Flying Fishes by Jorbasa on Flickr
One thing I like about learning new things is that as I investigate one problem, I discover whole areas of knowledge that I was previously oblivious too. Yesterday I was exploring the idea of student feedback and my concern about the validity of this feedback. So this morning I set out to read some of the papers I discovered yesterday. The first paper mentioned the positivisitic paradigm which I had never heard of before. Google led me to “Educational Research Paradigms: From Positivism to Multiparadigmatic” by Taylor and Medina. This work was published in a brand new journal from the Institute for Meaning-Centered Education in February, 2013. The authors use analogy of a fisherman studying fish to illustrate the different paradigms.
Continuing with the aquatic theme, as I wade into the paper, I am amused that my whole career is based on the positivist paradigm and I didn’t even know what it was called. The positivist paradigm or positivism refers to the scientific method that I am used to. In addition to now having a label for the paradigm I’m used to using, I also learned about other paradigms:
- The post-positivism paradigm refers to the modified scientific method used by the social sciences. This modification allows for the researcher to interact more with his/her object of study than what is acceptable in the positivism paradigm.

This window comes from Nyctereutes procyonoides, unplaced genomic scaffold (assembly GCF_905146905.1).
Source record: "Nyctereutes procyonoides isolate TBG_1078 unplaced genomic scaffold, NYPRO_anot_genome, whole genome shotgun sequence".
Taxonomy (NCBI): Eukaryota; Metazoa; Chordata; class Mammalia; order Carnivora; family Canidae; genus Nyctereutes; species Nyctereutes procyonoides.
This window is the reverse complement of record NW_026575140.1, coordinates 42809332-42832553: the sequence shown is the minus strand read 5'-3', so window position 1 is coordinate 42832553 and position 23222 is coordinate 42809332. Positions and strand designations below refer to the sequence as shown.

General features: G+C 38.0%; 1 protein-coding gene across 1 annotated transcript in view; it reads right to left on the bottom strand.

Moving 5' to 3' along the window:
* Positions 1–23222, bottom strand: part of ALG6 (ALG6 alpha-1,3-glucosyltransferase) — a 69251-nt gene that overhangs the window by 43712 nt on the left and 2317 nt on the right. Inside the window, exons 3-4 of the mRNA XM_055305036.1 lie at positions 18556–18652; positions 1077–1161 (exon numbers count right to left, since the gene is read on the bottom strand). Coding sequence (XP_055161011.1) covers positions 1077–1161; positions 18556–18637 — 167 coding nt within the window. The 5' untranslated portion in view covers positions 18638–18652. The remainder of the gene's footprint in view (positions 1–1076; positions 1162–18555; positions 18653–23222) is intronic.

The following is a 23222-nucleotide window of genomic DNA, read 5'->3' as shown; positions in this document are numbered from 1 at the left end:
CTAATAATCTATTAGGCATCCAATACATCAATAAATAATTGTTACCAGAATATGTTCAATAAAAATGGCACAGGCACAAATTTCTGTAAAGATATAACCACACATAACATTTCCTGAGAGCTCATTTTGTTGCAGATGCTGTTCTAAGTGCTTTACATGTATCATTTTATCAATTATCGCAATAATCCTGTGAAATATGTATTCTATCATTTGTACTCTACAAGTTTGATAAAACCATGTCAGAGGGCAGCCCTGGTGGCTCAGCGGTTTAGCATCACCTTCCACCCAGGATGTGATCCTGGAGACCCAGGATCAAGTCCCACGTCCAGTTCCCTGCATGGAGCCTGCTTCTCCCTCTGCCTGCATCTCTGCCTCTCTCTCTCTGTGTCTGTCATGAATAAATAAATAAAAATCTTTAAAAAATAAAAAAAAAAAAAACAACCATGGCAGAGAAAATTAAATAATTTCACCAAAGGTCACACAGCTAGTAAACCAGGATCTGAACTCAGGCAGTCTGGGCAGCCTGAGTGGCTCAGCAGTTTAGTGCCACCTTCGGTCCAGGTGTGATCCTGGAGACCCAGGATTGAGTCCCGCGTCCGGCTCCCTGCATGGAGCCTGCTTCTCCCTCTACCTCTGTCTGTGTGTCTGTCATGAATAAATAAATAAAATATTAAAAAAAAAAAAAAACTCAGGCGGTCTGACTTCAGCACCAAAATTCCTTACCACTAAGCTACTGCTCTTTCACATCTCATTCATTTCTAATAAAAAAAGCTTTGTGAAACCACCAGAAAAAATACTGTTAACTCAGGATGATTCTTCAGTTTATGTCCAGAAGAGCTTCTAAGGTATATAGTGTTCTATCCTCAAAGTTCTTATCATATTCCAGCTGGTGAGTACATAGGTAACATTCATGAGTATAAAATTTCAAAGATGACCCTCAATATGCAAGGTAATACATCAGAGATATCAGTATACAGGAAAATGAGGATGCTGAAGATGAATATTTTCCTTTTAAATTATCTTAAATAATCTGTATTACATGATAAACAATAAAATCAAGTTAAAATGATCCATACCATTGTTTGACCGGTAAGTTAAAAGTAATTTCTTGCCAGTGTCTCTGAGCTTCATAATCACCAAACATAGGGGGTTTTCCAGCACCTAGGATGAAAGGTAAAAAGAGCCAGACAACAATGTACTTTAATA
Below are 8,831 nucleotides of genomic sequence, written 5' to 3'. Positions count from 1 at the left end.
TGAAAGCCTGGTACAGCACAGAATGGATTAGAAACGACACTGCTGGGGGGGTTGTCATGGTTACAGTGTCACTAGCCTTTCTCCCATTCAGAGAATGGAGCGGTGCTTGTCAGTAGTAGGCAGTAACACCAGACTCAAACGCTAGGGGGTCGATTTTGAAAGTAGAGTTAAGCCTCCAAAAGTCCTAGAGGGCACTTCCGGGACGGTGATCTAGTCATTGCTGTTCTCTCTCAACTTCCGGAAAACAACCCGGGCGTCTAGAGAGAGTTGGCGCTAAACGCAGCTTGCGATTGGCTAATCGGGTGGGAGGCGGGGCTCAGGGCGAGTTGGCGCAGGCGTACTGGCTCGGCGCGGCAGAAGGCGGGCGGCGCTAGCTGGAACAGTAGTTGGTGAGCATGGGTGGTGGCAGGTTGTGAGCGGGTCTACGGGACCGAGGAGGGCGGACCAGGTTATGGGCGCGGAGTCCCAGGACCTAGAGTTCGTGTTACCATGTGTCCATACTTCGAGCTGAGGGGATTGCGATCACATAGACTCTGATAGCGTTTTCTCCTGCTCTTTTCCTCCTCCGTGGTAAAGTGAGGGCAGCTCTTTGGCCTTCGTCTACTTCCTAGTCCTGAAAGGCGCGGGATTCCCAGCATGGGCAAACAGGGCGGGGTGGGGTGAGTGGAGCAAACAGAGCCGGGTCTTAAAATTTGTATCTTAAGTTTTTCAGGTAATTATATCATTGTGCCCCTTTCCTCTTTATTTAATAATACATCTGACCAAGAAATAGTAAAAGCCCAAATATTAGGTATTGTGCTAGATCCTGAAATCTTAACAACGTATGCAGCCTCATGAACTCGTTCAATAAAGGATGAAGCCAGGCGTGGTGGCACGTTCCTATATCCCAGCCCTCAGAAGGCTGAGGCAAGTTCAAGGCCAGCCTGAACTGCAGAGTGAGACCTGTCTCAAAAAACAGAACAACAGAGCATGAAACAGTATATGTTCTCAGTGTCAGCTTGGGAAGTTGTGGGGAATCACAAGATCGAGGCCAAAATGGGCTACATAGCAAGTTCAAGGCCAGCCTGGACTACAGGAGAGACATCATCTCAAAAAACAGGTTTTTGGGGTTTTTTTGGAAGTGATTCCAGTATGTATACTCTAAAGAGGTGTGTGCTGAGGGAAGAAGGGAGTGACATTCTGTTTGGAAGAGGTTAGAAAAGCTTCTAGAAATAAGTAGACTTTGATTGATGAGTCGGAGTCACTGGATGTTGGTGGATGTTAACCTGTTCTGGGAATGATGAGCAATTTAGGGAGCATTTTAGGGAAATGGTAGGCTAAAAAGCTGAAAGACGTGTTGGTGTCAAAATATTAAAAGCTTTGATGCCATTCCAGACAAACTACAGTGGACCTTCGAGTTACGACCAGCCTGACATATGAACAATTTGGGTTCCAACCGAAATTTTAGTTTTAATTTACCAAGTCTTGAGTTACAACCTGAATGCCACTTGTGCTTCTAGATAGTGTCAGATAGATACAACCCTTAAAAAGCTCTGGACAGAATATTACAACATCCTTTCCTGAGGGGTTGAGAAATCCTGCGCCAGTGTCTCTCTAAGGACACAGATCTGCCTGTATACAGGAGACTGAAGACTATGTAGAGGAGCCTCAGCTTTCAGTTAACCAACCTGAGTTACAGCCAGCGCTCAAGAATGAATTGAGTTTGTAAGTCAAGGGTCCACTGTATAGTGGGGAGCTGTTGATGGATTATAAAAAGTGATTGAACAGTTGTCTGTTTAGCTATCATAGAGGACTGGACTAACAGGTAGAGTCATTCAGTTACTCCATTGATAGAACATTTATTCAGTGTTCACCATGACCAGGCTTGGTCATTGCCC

- The interpretative paradigm involves the researcher immersing herself into the environment of the object of study and attempt to experience that environment from the study object’s perspective by trying to be like the object.
- The critical paradigm strives to identify social injustices and helps the object of study overcome these inequalities.
- The postmodern paradigm uses various artistic means to represent thoughts and feelings which are unseeable to the outside world.
The end of this article emphasizes multi-paradigmatic approaches to educational research. I suppose that this blog represents my multi-paradigmatic approach to educational research. I’m interested in exploring all the different ways of thinking about education and using the best of each to improve my teaching.
A course syllabus often includes information on expected behaviours for students including policy on academic integrity. I’ve always regretted the negative connotations of including this information in the course syllabus. To me, it implies to the student, “I wish you wouldn’t, but I know you are going to do it, so here is what happens to you when you do”. The students are treated like criminals on the first day of class as I read them the riot act. Furthermore, it doesn’t stop them from committing academic misconduct. In my experience, these indiscretions are more often due to ignorance rather than willful intent. The student just didn’t understand what academic integrity was.